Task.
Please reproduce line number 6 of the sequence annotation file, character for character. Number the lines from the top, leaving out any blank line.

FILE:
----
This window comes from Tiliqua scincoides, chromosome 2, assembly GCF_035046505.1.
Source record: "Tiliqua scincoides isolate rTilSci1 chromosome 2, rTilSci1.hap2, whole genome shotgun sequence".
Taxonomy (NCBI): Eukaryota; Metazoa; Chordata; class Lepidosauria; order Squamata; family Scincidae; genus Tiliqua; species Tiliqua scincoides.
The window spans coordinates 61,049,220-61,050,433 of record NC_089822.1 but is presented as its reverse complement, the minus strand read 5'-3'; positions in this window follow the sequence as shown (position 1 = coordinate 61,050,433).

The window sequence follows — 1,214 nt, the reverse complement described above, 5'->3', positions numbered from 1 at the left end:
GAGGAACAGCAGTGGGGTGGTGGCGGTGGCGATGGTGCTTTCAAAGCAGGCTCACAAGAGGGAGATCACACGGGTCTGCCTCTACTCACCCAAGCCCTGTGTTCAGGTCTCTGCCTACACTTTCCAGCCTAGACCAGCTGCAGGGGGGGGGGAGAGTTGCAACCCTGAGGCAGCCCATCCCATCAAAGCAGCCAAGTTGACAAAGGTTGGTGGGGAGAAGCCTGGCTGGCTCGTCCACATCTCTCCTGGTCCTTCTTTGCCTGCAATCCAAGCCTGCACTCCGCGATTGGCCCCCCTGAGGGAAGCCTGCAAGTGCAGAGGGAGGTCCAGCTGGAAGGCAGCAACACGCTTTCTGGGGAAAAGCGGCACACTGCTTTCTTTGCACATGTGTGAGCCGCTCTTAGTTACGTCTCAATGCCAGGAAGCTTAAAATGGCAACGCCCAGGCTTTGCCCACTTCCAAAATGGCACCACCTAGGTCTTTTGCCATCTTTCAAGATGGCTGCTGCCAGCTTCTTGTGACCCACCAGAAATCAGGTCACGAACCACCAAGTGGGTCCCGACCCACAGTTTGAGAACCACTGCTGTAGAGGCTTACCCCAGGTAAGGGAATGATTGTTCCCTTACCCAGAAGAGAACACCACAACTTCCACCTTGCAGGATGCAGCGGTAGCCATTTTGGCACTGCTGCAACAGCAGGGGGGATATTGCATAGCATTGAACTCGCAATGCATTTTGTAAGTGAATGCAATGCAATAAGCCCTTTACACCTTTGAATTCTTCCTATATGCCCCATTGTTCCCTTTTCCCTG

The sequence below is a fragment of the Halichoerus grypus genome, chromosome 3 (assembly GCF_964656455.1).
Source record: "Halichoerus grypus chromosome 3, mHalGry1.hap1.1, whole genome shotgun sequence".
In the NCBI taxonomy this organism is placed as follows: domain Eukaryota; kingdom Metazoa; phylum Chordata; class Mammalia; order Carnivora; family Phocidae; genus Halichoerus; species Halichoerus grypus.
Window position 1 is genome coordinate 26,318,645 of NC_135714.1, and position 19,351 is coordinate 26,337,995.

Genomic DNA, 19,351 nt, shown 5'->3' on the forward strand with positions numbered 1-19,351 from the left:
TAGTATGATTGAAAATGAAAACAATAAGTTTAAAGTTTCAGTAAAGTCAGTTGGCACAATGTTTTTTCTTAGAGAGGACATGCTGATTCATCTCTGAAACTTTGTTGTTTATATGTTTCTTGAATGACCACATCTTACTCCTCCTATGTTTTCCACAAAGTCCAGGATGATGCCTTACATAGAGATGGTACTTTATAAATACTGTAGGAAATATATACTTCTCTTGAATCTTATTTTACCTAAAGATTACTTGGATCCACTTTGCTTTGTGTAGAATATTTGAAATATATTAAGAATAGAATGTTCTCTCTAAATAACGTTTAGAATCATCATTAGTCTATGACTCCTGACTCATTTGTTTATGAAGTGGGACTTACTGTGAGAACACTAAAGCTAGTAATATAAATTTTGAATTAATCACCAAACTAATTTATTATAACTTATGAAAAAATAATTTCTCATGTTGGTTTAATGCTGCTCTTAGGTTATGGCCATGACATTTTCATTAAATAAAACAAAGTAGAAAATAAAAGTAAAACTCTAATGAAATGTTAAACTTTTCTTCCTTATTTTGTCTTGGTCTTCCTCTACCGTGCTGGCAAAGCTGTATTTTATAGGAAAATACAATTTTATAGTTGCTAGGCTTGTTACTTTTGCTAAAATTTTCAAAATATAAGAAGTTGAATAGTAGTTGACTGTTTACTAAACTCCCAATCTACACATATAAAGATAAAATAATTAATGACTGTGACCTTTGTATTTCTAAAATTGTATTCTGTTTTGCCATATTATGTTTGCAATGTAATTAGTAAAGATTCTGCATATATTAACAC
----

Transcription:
GAGGAACAGCAGTGGGGTGGTGGCGGTGGCGATGGTGCTTTCAAAGCAGGCTCACAAGAGGGAGATCACACGGGTCTGCCTCTACTCACCCAAGCCCTGTGTTCAGGTCTCTGCCTACACTTTCCAGCCTAGACCAGCTGCAGGGGGGGGGGAGAGTTGCAACCCTGAGGCAGCCCATCCCATCAAAGCAGCCAAGTTGACAAAGGTTGGTGGGGAGAAGCCTGGCTGGCTCGTCCACATCTCTCCTGGTCCTTCTTTGCCTGCAATCCAAGCCTGCACTCCGCGATTGGCCCCCCTGAGGGAAGCCTGCAAGTGCAGAGGGAGGTCCAGCTGGAAGGCAGCAACACGCTTTCTGGGGAAAAGCGGCACACTGCTTTCTTTGCACATGTGTGAGCCGCTCTTAGTTACGTCTCAATGCCAGGAAGCTTAAAATGGCAACGCCCAGGCTTTGCCCACTTCCAAAATGGCACCACCTAGGTCTTTTGCCATCTTTCAAGATGGCTGCTGCCAGCTTCTTGTGACCCACCAGAAATCAGGTCACGAACCACCAAGTGGGTCCCGACCCACAGTTTGAGAACCACTGCTGTAGAGGCTTACCCCAGGTAAGGGAATGATTGTTCCCTTACCCAGAAGAGAACACCACAACTTCCACCTTGCAGGATGCAGCGGTAGCCATTTTGGCACTGCTGCAACAGCAGGGGGGATATTGCATAGCATTGAACTCGCAATGCATTTTGTAAGTGAATGCAATGCAATAAGCCCTTTACACCTTTGAATTCTTCCTATATGCCCCATTGTTCCCTTTTCCCTG